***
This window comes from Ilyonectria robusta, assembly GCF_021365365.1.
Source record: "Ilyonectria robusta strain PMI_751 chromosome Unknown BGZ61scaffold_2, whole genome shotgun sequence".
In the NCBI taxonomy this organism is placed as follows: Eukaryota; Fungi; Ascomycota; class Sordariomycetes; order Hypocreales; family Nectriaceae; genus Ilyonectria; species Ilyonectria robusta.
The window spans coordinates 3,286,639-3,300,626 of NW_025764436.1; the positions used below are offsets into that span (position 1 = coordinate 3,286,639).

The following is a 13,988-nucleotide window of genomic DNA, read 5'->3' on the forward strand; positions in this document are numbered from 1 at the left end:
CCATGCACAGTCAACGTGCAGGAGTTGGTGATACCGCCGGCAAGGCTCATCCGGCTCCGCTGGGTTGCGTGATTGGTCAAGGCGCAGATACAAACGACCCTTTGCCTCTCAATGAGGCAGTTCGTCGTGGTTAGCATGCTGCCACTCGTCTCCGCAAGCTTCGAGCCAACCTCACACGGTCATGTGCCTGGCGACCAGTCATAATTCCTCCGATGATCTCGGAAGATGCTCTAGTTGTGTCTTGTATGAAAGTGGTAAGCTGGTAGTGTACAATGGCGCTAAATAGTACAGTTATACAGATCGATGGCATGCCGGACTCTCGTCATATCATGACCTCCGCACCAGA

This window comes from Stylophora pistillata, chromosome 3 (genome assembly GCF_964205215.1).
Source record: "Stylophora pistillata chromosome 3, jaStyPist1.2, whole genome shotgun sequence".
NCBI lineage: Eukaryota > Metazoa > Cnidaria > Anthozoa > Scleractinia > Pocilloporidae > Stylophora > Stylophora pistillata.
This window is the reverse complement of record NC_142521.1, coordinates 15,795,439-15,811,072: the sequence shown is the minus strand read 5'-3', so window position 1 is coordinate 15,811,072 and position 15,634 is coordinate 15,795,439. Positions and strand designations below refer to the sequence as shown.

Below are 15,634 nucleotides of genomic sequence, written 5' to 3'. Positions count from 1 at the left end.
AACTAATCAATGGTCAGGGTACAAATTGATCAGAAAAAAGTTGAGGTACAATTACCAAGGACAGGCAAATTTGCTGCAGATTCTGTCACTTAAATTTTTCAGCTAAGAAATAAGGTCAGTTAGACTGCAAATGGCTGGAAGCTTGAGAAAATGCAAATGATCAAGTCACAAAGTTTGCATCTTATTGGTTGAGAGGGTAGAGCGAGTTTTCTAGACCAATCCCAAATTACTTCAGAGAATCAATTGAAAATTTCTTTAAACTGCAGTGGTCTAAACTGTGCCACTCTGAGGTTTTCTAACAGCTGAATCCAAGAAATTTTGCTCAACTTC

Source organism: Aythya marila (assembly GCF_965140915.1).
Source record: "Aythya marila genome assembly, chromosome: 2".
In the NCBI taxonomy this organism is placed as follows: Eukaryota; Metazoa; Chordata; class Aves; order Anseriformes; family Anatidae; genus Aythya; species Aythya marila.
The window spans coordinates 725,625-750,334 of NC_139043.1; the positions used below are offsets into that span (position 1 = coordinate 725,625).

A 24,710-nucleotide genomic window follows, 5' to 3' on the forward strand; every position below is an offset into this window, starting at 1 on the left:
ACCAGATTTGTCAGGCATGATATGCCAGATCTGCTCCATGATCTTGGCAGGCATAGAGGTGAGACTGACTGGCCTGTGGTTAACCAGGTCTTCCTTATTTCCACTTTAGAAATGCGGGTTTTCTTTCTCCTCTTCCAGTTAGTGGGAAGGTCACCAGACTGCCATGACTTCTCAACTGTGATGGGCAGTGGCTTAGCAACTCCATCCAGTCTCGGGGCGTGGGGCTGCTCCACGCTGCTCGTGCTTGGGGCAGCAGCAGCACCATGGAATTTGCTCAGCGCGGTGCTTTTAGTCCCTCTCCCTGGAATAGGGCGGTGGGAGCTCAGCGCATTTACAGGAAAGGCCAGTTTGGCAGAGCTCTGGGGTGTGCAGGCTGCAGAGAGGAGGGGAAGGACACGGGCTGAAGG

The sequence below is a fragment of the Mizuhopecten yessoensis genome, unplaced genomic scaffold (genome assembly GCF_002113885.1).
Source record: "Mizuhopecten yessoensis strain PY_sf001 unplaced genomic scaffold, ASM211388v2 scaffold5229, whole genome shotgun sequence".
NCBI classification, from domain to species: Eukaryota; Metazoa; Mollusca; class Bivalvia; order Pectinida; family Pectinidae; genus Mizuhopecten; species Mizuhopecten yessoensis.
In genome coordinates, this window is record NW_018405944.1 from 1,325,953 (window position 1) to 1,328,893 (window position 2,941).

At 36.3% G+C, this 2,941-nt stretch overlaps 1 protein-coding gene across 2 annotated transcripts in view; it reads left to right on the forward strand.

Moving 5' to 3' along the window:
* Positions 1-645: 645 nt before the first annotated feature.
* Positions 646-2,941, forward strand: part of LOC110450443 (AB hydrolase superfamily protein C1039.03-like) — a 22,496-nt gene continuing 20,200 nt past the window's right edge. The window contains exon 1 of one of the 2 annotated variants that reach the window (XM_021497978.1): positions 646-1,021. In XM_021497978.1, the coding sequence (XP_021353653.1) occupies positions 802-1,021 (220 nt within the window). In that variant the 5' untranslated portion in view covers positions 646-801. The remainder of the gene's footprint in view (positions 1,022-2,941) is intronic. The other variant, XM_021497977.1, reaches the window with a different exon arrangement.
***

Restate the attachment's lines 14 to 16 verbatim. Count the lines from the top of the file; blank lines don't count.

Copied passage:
Source record: "Aythya marila genome assembly, chromosome: 2".
In the NCBI taxonomy this organism is placed as follows: Eukaryota; Metazoa; Chordata; class Aves; order Anseriformes; family Anatidae; genus Aythya; species Aythya marila.
The window spans coordinates 725,625-750,334 of NC_139043.1; the positions used below are offsets into that span (position 1 = coordinate 725,625).